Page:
Alpha Family Center was established in Cedar Springs in 1992 as Alpha Women’s Center, one of several satellite centers of the main one in Grand Rapids. In 2006, they became independent and the name was changed to Alpha Family Center. They offer free and confidential self-pregnancy testing and counseling; important information on healthy relationships, dating, STDs, and self-esteem; abortion alternative counseling; referrals for adoption, medical, and housing; miscarriage and post-abortion support; material assistance; and more.

Alpha Family Center is located at 6 N. First Street in Cedar Springs, and they are open Monday through Wednesday. Please call 696-2616 or visit their website at www.alphafamilycentercs.org for more information.

Posted in NewsComments (0)

U.S. to see lowest average Independence Day gas prices since 2005

 

For first time in GasBuddy’s history, gas prices will be lower on July 4 than New Year’s Day but you could still overpay.

Motorists taking to the road for the July 4 holiday weekend will be benefitting from the lowest Independence Day gas prices since 2005, paying an average of $2.21 per gallon, well under the 10-year average of $3.14, according to GasBuddy, the smartphone app connecting more than 65 million drivers with their perfect pit stop.

In Cedar Springs, the price was $2.34 one week before July 4.

Although average gas prices are at historic lows, the price variance (or “spread” in industry parlance) in gas prices in any given city on July 4 will be at historic highs. This means there is a higher chance consumers will overpay at the pump over the holiday weekend. SUV drivers can save on average $11 per fill-up by stopping at the favorable end of the price spread while smaller cars can save $6. The spread between the nation’s lowest and highest priced gas stations stands at $1.29 per gallon, sharply higher than the 10-year average of 98 cents per gallon for this time of year. Among gas stations in the same state, the spread stands at 51 cents per gallon.

“It’s thrilling to see gas prices falling just in time for the most-traveled summer holiday. Perhaps we can finally get rid of the myth that gas prices go up for the holiday,” said Patrick DeHaan, GasBuddy senior petroleum analyst. “Most importantly, motorists are getting a well-deserved break at the pump after years of high summer gas prices. This is like Christmas in July, instead of seeing fireworks at the pumps like we saw just a few short years ago.”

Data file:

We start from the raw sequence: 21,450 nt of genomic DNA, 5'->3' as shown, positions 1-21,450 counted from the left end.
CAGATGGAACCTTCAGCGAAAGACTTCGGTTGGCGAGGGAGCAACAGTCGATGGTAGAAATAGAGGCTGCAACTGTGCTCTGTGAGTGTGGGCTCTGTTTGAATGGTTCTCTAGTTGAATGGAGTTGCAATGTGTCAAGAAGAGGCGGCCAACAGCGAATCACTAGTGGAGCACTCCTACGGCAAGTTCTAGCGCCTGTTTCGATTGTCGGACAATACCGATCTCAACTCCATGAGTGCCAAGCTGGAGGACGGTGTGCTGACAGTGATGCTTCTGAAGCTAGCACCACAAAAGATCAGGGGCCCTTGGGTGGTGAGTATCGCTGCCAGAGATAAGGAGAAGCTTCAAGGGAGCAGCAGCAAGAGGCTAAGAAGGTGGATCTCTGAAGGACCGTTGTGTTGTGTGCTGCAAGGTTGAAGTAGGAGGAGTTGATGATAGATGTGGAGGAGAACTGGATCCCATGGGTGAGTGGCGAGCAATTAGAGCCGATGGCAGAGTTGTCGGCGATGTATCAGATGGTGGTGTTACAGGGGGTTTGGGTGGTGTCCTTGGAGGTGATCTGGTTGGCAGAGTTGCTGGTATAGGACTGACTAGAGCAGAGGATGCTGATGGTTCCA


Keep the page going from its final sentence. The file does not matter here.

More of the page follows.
While gasoline prices have fallen to new seasonal lows just ahead of July 4, that’s not the only record to talk about: for the first time in GasBuddy’s 17-year history of tracking fuel prices, the national average gas price is poised to be lower on July 4 than it was on New Year’s Day by 12 cents. Over the last decade, the national average has been as much as $1.04 per gallon higher on July 4 than New Year’s Day while the average year sees prices 47 cents higher on the holiday.

For more info, visit GasBuddy.com.

Posted in Featured, NewsComments (0)

Simple tips before hitting the road this summer

Stay Safe. Drive Smart. The mission is to move Toward Zero Deaths on Michigan Roadways. The statewide interim goal is to prevent traffic fatalities and serious injuries from reaching 967 and 4,600 respectively in 2018. As of June 27, 2017, 30 people died on Michigan roadways since last week, making a total of 476 this year. In addition, 182 more were seriously injured for a statewide total of 2,554 to date. Compared to last year at this time, there are 36 more fatalities and 569 more serious injuries. www.michigan.gov/zerodeaths

As thousands of Americans begin to plan their summer travels, the National Highway Traffic Safety Administration (NHTSA) cautions all those who plan to travel by car to think safety first to ensure a safe trip for them and their families.

Prevention and planning takes a little time, but it will give you the added comfort of knowing your loved ones are safe. NHTSA has composed a list of routine safety procedures that drivers and passengers should follow before, and during, their summer travel. Safety tips from NHTSA for safe summer travel

Perform a basic safety check. Routine car care like tune-ups, battery checks, and tire rotations are important and help with preventing breakdowns. That said, if you’re traveling long distances this summer, don’t just rely on your usual maintenance. Be sure to also check your vehicle’s tire pressure, wiper blades, fluid levels, lights, and air conditioning before you go.

Check for recalls. Even the most informed car owner may be unaware that their recalled vehicle is in need of repair. NHTSA’s free VIN Look-Up Tool lets you see if your vehicle has been repaired as part of a safety recall in the last 15 years. Visit www.nhtsa.gov/recalls to find out about possible safety defects in your vehicle, and help protect your loved ones and other motorists.